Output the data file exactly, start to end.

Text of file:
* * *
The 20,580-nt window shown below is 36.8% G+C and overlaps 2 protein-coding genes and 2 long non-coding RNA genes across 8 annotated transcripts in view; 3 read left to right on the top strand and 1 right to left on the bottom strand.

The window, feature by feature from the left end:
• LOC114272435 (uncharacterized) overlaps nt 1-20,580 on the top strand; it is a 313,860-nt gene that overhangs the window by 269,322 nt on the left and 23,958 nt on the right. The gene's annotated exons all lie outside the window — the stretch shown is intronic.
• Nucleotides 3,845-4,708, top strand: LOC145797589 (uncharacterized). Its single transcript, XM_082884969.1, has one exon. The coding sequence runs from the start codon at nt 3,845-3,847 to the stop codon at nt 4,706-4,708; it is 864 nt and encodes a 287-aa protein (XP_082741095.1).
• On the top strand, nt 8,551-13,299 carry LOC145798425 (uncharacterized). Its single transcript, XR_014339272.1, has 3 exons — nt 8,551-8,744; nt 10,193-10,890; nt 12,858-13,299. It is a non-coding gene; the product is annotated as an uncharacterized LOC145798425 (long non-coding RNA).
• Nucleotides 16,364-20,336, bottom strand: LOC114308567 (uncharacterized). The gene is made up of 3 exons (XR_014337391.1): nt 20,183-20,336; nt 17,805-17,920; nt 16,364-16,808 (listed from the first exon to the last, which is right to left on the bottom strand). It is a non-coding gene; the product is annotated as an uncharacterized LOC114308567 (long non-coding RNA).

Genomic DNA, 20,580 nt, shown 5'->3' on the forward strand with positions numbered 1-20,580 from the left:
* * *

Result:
The 20,580-nt window shown below is 36.8% G+C and overlaps 2 protein-coding genes and 2 long non-coding RNA genes across 8 annotated transcripts in view; 3 read left to right on the top strand and 1 right to left on the bottom strand.

The window, feature by feature from the left end:
• LOC114272435 (uncharacterized) overlaps nt 1-20,580 on the top strand; it is a 313,860-nt gene that overhangs the window by 269,322 nt on the left and 23,958 nt on the right. The gene's annotated exons all lie outside the window — the stretch shown is intronic.
• Nucleotides 3,845-4,708, top strand: LOC145797589 (uncharacterized). Its single transcript, XM_082884969.1, has one exon. The coding sequence runs from the start codon at nt 3,845-3,847 to the stop codon at nt 4,706-4,708; it is 864 nt and encodes a 287-aa protein (XP_082741095.1).
• On the top strand, nt 8,551-13,299 carry LOC145798425 (uncharacterized). Its single transcript, XR_014339272.1, has 3 exons — nt 8,551-8,744; nt 10,193-10,890; nt 12,858-13,299. It is a non-coding gene; the product is annotated as an uncharacterized LOC145798425 (long non-coding RNA).
• Nucleotides 16,364-20,336, bottom strand: LOC114308567 (uncharacterized). The gene is made up of 3 exons (XR_014337391.1): nt 20,183-20,336; nt 17,805-17,920; nt 16,364-16,808 (listed from the first exon to the last, which is right to left on the bottom strand). It is a non-coding gene; the product is annotated as an uncharacterized LOC114308567 (long non-coding RNA).

Genomic DNA, 20,580 nt, shown 5'->3' on the forward strand with positions numbered 1-20,580 from the left: